As the Soviet empire began to crumble, Kazakhfilm was among the first to find its voice, delving into Kazakh history. This was further fueled by the fact that Kazakhs didn't have to fight for independence, as other ex-Soviet republics did, says Kazakh film critic Gulnara Abikeyeva.
"We had to look for the roots of honor and bravery, through films about our national heroes," says Ms. Abikeyeva. "We received independence, but not in our minds or in our culture."
The pinnacle was the 2005 film "Nomad," a pet project of the authoritarian president, Nursultan Nazarbayev. The government shelled out $37 million for the film, an unheard of sum in these parts. Marked by lush cinematography, it opened and closed with commentary from Mr. Nazarbayev himself.
Kazakhfilm, though, is otherwise strapped for cash, deprived of the heavy Soviet-era state subsidies. On its once-proud campus, set against the backdrop of the snowcapped Tien Shan mountain range, the studios are rich with props that constitute one of the largest collections of folkloric crafts in the country – from stacks of colorful handmade carpets to carved furniture and leather containers for kumiss, the national drink of fermented horse milk.
But signs of neglect are everywhere: marble stairs are chipped, linoleum hallways buckle, light bulbs are burned out or missing. Staff levels are one-quarter those of Soviet times; production costs rarely top $1 million. (A visiting journalist is asked several times, hopefully, if he's a potential investor.)
Still, Kazakhfilm crackles with creativity. In the animation department, a storyboard pasted to the wall tells the tale of an old woman whose lone goat is gobbled by a wolf. Only the tailbone is left behind. On the carpeted floor of their traditional nomadic yurt, that bone turns into a baby boy – delivering a miracle to an elderly couple that had long yearned for a child. It also reminds them of the harmony of nature.
The animator of this childrens' film, Kayergali Kassymol, says there was a time when Kazakh elders on the steppes transmitted such values to their children and grandchildren. "Now it's the television that educates their children, which is why we're bringing our oral tradition to TV," he says. "We must educate this generation that they have their own culture, their own nomadic roots. While religions, states, and countries come and go, culture is what remains."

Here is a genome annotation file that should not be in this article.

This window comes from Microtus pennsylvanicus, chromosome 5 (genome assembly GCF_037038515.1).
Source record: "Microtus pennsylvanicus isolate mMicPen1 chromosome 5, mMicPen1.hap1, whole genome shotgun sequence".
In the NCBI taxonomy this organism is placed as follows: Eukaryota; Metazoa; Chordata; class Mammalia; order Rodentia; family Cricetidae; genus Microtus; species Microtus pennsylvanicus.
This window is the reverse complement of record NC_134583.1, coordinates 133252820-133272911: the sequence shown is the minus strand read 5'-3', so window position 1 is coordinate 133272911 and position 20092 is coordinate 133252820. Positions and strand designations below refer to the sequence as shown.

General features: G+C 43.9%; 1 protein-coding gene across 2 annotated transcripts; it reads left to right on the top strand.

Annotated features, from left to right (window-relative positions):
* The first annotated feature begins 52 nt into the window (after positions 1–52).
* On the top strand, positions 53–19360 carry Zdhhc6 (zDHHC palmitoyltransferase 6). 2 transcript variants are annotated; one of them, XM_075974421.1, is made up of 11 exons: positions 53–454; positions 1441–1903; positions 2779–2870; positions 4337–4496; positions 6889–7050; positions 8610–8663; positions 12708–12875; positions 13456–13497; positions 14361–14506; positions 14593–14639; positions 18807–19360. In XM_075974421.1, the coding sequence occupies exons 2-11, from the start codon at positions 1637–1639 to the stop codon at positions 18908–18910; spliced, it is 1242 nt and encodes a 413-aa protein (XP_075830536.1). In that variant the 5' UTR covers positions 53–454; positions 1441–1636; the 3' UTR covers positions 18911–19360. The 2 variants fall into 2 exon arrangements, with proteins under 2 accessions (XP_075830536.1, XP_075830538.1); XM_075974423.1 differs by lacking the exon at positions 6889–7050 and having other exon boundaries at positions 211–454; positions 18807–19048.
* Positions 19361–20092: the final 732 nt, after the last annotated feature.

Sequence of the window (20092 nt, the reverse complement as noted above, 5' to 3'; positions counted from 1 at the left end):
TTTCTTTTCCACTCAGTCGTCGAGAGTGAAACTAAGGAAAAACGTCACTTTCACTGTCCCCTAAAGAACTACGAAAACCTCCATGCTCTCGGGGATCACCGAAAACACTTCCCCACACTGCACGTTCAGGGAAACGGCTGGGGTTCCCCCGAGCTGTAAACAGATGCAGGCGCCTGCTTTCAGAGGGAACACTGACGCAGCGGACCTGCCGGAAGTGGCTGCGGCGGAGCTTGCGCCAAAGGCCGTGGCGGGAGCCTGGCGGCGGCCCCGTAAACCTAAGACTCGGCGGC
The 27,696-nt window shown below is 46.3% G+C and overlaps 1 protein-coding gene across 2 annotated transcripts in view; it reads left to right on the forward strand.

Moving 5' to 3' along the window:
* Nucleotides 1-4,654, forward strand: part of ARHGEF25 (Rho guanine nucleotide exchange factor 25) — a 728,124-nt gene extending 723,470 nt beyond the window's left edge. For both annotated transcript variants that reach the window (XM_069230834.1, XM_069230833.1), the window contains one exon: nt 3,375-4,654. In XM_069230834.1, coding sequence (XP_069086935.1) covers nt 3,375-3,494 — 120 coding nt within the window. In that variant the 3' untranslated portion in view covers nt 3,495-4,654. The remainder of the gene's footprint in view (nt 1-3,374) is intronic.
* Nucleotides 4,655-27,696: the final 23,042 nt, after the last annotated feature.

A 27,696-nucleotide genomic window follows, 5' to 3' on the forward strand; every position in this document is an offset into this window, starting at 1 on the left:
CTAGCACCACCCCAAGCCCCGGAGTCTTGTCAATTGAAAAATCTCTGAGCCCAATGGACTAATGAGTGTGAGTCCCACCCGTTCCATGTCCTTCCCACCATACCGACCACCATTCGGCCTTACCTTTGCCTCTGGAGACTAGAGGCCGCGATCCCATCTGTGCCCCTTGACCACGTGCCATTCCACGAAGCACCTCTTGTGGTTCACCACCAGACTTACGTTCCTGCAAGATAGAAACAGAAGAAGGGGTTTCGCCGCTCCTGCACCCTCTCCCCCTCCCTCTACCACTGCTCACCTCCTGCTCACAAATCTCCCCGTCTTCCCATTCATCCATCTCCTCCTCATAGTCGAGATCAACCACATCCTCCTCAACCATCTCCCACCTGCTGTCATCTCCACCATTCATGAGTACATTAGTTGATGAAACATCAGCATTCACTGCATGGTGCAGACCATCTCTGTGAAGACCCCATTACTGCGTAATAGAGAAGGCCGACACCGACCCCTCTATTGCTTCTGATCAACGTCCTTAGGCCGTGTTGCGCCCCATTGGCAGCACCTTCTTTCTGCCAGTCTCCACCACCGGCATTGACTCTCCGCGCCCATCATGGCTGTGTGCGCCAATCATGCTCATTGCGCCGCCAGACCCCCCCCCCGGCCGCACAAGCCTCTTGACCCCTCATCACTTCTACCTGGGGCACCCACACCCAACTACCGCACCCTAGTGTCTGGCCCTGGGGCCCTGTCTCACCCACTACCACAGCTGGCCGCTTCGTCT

But, notes the critic Abikeyeva, "if you were to look just at the majority of our films, you'd get the sense we're living in the 19th or early 20th century."
The Ministry of Culture seems to agree and recently told Kazakhfilm to plow new terrain, says Tauyekel, the chief editor. He doesn't share that view, but adds, "Because we depend on their financial support, we have to be very polite."
With the success of "Mongol," there's hope that new oil wealth – Kazakhstan sits atop one of the world's largest reserves – will trigger a flow of petrodollars into the film industry. Not only historical films, but the stuff of 21st-century society – detective thrillers, romantic comedies.
"If Hollywood is an army, then here we have half a battalion," says Vladimir Tatenko, a TV producer and veteran documentarymaker for Kazakhfilm. "So I'd like to ask those now buying yachts or football clubs – why not invest in cinema?"
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Sarsenova is doing her part, she says. The next coproduction of her Eurasia Film Production company is "Tulip," a contemporary film about a Kazakh shepherd who falls in love on the steppes.
Meanwhile, her father's own national spirit has awakened, and he's proud her work "contributes to raising the level of Kazakh self-awareness," says Sarsenova. "Back then, he cared about the future of the Soviet Union – now he cares about the future of Kazakhstan."